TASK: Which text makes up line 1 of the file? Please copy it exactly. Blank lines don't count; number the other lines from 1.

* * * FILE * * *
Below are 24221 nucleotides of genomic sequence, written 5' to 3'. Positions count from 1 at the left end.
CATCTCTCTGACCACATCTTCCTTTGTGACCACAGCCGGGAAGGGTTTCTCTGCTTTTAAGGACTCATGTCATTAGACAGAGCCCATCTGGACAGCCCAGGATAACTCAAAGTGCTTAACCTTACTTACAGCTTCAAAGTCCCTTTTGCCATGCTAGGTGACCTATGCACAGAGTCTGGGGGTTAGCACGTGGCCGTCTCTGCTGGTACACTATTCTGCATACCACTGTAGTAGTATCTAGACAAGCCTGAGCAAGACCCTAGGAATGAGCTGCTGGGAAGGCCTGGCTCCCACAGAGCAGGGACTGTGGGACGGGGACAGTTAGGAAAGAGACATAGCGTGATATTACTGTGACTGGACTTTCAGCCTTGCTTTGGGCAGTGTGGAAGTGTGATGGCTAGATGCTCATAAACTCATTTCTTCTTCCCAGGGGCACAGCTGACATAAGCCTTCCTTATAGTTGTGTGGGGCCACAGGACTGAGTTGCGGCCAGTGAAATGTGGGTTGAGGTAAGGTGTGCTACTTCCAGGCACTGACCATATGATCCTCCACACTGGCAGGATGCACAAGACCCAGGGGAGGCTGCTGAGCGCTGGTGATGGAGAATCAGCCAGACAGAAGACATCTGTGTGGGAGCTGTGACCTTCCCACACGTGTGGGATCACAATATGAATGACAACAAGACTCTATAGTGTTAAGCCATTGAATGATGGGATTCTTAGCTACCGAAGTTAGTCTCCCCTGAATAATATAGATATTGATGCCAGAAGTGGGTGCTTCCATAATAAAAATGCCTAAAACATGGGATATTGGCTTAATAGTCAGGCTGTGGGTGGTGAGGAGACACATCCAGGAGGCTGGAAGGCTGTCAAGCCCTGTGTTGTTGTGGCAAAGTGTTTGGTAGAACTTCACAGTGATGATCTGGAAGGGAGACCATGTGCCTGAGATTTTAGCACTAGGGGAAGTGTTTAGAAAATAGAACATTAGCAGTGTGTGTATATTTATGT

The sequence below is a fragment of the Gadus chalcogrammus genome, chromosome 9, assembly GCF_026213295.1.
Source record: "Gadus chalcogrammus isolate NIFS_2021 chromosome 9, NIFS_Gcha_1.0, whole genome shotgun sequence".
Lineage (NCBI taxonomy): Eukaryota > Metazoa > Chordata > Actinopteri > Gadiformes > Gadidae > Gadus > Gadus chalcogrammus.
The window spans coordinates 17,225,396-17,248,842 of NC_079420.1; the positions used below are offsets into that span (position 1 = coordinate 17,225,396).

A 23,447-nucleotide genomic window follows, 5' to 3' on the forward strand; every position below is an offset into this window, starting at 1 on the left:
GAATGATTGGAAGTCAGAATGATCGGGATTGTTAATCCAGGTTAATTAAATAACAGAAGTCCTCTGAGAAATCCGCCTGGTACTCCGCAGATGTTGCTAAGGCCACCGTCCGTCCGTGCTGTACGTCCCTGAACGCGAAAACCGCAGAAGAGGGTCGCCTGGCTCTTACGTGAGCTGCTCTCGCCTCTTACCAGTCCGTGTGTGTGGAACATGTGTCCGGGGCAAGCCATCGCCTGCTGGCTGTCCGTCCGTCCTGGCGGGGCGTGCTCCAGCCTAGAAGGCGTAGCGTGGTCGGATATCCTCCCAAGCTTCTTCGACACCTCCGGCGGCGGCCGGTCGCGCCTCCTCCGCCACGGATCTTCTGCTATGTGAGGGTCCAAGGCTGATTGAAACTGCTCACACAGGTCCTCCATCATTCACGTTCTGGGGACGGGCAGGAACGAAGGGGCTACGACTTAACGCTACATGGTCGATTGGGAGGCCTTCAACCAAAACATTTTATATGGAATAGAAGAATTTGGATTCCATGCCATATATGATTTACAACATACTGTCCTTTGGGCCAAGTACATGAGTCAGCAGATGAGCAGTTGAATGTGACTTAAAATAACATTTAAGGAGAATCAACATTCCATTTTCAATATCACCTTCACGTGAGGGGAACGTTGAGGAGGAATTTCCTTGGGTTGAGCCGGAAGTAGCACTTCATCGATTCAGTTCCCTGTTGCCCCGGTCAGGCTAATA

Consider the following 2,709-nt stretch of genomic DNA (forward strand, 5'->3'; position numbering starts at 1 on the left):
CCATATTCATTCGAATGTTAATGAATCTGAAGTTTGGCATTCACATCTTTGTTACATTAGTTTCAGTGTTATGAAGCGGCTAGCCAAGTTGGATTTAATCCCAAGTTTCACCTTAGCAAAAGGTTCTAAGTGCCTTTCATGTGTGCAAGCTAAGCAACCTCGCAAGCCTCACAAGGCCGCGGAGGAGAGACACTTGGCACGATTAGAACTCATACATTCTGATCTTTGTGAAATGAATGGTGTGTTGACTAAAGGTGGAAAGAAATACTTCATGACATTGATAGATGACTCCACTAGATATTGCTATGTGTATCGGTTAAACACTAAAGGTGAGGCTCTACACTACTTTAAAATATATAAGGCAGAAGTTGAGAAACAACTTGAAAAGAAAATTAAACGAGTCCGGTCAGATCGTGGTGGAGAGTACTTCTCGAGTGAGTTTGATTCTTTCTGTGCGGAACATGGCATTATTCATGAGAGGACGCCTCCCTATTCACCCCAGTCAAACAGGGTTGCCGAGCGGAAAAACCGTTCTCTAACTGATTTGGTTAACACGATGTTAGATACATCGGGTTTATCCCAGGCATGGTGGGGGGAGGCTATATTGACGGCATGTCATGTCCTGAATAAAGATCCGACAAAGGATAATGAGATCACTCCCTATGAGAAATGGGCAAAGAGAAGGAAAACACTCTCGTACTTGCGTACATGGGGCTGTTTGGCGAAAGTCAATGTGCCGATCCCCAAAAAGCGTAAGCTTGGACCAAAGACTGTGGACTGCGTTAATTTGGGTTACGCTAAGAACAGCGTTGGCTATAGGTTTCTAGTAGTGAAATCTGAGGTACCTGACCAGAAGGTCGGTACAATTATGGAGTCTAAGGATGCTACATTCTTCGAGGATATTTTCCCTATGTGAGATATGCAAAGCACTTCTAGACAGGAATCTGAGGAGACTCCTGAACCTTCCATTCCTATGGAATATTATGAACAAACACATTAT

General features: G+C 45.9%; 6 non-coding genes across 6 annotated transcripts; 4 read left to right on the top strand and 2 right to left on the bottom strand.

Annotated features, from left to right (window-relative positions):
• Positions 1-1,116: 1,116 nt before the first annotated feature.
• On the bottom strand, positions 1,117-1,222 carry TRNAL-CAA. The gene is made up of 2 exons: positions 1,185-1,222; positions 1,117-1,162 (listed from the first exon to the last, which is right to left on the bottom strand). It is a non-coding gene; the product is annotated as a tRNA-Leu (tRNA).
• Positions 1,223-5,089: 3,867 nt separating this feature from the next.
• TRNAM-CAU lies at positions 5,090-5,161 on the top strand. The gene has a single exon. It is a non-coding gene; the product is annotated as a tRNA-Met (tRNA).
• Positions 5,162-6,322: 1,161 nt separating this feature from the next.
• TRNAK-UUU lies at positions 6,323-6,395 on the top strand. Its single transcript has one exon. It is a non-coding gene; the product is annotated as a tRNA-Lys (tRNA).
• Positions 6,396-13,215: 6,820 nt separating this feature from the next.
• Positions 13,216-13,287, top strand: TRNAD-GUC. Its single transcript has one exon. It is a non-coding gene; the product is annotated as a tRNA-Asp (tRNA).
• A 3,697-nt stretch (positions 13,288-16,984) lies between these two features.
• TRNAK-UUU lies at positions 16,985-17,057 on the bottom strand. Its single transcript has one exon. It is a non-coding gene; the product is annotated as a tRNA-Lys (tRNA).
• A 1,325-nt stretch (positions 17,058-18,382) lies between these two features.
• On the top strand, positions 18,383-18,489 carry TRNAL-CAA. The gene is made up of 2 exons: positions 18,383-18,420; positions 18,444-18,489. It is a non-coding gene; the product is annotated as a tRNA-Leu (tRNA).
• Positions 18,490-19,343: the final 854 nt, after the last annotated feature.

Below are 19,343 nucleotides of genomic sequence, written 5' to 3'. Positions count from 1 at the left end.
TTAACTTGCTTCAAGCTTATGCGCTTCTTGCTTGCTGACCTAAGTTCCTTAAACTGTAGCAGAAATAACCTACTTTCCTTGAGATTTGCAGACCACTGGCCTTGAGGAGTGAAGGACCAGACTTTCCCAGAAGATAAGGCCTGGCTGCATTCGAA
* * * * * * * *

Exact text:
Below are 24221 nucleotides of genomic sequence, written 5' to 3'. Positions count from 1 at the left end.